vein

1 of 2

noun

1
: blood vessel
especially : any of the tubular branching vessels that carry blood from the capillaries toward the heart
2
a
: any of the vascular bundles forming the framework of a leaf
b
: any of the thickened cuticular ribs that serve to stiffen the wings of an insect
3
a
: a narrow water channel in rock or earth or in ice
b(1)
(2)
: a bed of useful mineral matter
4
: something suggesting veins (as in reticulation)
specifically : a wavy variegation (as in marble)
5
a
: a distinctive mode of expression : style
stories in a romantic vein
b
: a distinctive element or quality : strain
introduced a welcome vein of humor
c
: a line of thought or action
6
a
: a special aptitude
inherited an artistic vein
b
: a usually transitory and casually attained mood
c
: top form
thou troublest me; I am not in the veinWilliam Shakespeare
veinal adjective

vein

2 of 2

verb

veined; veining; veins

transitive verb

: to pattern with or as if with veins

Examples of vein in a Sentence

Noun the author goes on in that sarcastic vein for pages
Recent Examples on the Web
Noun
In a similar vein, the WTO would be well-positioned to reframe the trade system’s approach to contested subsidies, such as the incentives for clean energy found in the U.S. Inflation Reduction Act. Dan Esty, Fortune, 26 Feb. 2024 If Swamy’s views are pure political theatre, other serious commentators have weighed in on a similar vein. Vasuki Shastry, Forbes, 19 Feb. 2024 Enriched by the agile, near-cartoonish drawings of Morris, Lucky Luke is a comedic Western in the vein of Destry Rides Again and El Dorado, with the occasional splash of Sergio Leone’s spaghetti mystique. Ernesto Lechner, The Hollywood Reporter, 17 Feb. 2024 After dropping out of college to pursue music full-time during the pandemic, the band toyed with an upbeat modern indie/pop sound in the vein of early COIN or The 1975. Tess Growney, SPIN, 15 Feb. 2024 Fentanyl users often inject it several times a day, and that can wear out their veins; smoking eliminates injection site challenges. Jen Christensen, CNN, 15 Feb. 2024 The issue roiled the country and exposed an ugly vein of bigotry in the American body politic. Harold Holzer, Smithsonian Magazine, 8 Feb. 2024 Some individuals also rely on red vein kratom to alleviate symptoms of chronic pain. Sponsored Content, The Mercury News, 16 Feb. 2024 In a similar vein, voting rights (which is high profile). Harrison Mantas, Fort Worth Star-Telegram, 15 Feb. 2024
Verb
The ropey veins in James Hetfield’s throat threatened to burst through his skin, Kirk Hammett’s fingers were a blur on the guitar frets and no one can pull a stank face quite like Lars Ulrich while relentlessly shredding on the drums. Spin Staff, SPIN, 21 Dec. 2023 Available in both black and white, each stocking holder is a chic and modern block of Marquina marble with contrast veining variations, meaning each stocking holder will be unique. L. Daniela Alvarez, Better Homes & Gardens, 29 Nov. 2023 Mark veins on leaves with a pastry wheel or sharp knife. Eugenia W. Bell, Southern Living, 30 Oct. 2023 The up-to-date kitchen, all white with stainless-steel appliances and lightly veined white marble (or marble-like) counters, is open over a snack bar to a casual lounge for TV watching. Mark David, Robb Report, 7 Oct. 2023 Countertops are veined gray quartz, and backsplashes are vertical 3-by-6-inch gray tile. Benjamin C Tankersley, Washington Post, 13 Sep. 2023 The results suggested that as rain soaks into cracks in the ground, CO2 dissolved in the rainwater pairs up with magnesium atoms, forming magnesium carbonate veins, until the small amount of gas in the water quickly runs out. Douglas Fox, Scientific American, 1 July 2021 Companies are offering marble-look tile in unexpected hues like magenta and green, or with veining in gold or copper. Washington Post, 13 Nov. 2019 Coming up, says Tien: Parker House rolls veined with scallions and shallots, a riff on Chinese scallion pancakes. Tom Sietsema, Washington Post, 25 Oct. 2019 See More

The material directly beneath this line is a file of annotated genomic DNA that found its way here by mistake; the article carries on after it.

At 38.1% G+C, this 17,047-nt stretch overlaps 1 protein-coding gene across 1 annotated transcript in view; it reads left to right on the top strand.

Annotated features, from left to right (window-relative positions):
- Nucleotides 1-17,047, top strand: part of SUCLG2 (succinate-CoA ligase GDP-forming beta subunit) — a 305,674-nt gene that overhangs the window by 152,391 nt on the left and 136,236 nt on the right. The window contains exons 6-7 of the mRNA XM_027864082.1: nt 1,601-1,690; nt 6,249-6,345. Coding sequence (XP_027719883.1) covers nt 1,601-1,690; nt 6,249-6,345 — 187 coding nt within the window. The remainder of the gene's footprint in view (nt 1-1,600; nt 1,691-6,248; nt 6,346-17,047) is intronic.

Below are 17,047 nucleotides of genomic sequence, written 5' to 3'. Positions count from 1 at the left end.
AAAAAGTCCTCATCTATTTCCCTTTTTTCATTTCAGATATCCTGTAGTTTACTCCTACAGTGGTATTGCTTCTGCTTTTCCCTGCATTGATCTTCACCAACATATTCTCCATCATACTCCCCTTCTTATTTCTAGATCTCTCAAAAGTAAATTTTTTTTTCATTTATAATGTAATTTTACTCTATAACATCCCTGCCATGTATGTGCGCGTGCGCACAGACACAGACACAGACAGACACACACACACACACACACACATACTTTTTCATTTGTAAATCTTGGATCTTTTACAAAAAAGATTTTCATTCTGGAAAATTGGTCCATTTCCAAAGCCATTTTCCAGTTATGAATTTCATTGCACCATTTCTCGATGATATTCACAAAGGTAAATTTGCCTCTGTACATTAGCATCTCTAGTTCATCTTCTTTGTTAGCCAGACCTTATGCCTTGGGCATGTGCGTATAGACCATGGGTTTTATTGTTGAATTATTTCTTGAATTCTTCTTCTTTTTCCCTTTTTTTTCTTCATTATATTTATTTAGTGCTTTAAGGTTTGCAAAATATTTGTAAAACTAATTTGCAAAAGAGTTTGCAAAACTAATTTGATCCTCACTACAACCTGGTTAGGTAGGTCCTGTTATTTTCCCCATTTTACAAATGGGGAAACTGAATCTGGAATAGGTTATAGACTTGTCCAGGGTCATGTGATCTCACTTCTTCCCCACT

These examples are programmatically compiled from various online sources to illustrate current usage of the word 'vein.' Any opinions expressed in the examples do not represent those of Merriam-Webster or its editors. Send us feedback about these examples.

Word History

Etymology

Noun

Middle English veyne, borrowed from Anglo-French veine, going back to Latin vēna "blood vessel, channel," of obscure origin

Verb

verbal derivative of vein entry 1

First Known Use

Noun

14th century, in the meaning defined at sense 3a

Verb

1502, in the meaning defined above

Time Traveler
The first known use of vein was in the 14th century

Dictionary Entries Near vein

Cite this Entry

“Vein.” Merriam-Webster.com Dictionary, Merriam-Webster, https://www.merriam-webster.com/dictionary/vein. Accessed 3 Mar. 2024.

Kids Definition

vein

noun
ˈvān
1
: a long narrow opening in rock filled with mineral matter
a vein of gold
2
a
: one of the blood vessels that carry blood from the capillaries back to the heart
b
: one of the vascular bundles forming the framework of a leaf
c
: one of the thickened ribs that stiffen the wings of an insect
3
: a wavy band or streak (as of a different color or texture)
a marble with greenish veins
4
: a style of expression
stories in a romantic vein

Medical Definition

vein

noun
: any of the tubular branching vessels that carry blood from the capillaries toward the heart and have thinner walls than the arteries and often valves at intervals to prevent reflux of the blood which flows in a steady stream and is in most cases dark-colored due to the presence of reduced hemoglobin

More from Merriam-Webster on vein

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